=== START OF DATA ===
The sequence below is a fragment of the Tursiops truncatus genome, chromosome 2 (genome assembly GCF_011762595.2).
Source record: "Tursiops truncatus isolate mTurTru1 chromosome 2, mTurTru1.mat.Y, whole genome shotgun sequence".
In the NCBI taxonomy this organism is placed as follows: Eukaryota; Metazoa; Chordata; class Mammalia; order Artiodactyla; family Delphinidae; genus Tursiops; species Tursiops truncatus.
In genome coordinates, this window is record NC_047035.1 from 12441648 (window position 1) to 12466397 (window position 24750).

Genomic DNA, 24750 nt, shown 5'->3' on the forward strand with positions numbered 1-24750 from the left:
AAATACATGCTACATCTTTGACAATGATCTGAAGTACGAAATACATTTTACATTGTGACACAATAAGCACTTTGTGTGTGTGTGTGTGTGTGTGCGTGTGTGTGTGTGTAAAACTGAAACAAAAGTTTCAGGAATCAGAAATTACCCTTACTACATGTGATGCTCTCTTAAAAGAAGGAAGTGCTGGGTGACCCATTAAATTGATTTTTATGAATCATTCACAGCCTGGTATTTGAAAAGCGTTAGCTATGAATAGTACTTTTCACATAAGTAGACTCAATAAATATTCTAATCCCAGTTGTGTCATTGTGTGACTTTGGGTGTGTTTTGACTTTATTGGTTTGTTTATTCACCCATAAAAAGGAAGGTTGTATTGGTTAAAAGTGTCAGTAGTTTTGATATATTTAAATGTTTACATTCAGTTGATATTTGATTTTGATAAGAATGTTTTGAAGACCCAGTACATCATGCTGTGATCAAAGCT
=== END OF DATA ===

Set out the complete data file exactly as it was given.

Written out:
The sequence below is a fragment of the Tursiops truncatus genome, chromosome 2 (genome assembly GCF_011762595.2).
Source record: "Tursiops truncatus isolate mTurTru1 chromosome 2, mTurTru1.mat.Y, whole genome shotgun sequence".
In the NCBI taxonomy this organism is placed as follows: Eukaryota; Metazoa; Chordata; class Mammalia; order Artiodactyla; family Delphinidae; genus Tursiops; species Tursiops truncatus.
In genome coordinates, this window is record NC_047035.1 from 12441648 (window position 1) to 12466397 (window position 24750).

Genomic DNA, 24750 nt, shown 5'->3' on the forward strand with positions numbered 1-24750 from the left:
AAATACATGCTACATCTTTGACAATGATCTGAAGTACGAAATACATTTTACATTGTGACACAATAAGCACTTTGTGTGTGTGTGTGTGTGTGTGCGTGTGTGTGTGTGTAAAACTGAAACAAAAGTTTCAGGAATCAGAAATTACCCTTACTACATGTGATGCTCTCTTAAAAGAAGGAAGTGCTGGGTGACCCATTAAATTGATTTTTATGAATCATTCACAGCCTGGTATTTGAAAAGCGTTAGCTATGAATAGTACTTTTCACATAAGTAGACTCAATAAATATTCTAATCCCAGTTGTGTCATTGTGTGACTTTGGGTGTGTTTTGACTTTATTGGTTTGTTTATTCACCCATAAAAAGGAAGGTTGTATTGGTTAAAAGTGTCAGTAGTTTTGATATATTTAAATGTTTACATTCAGTTGATATTTGATTTTGATAAGAATGTTTTGAAGACCCAGTACATCATGCTGTGATCAAAGCT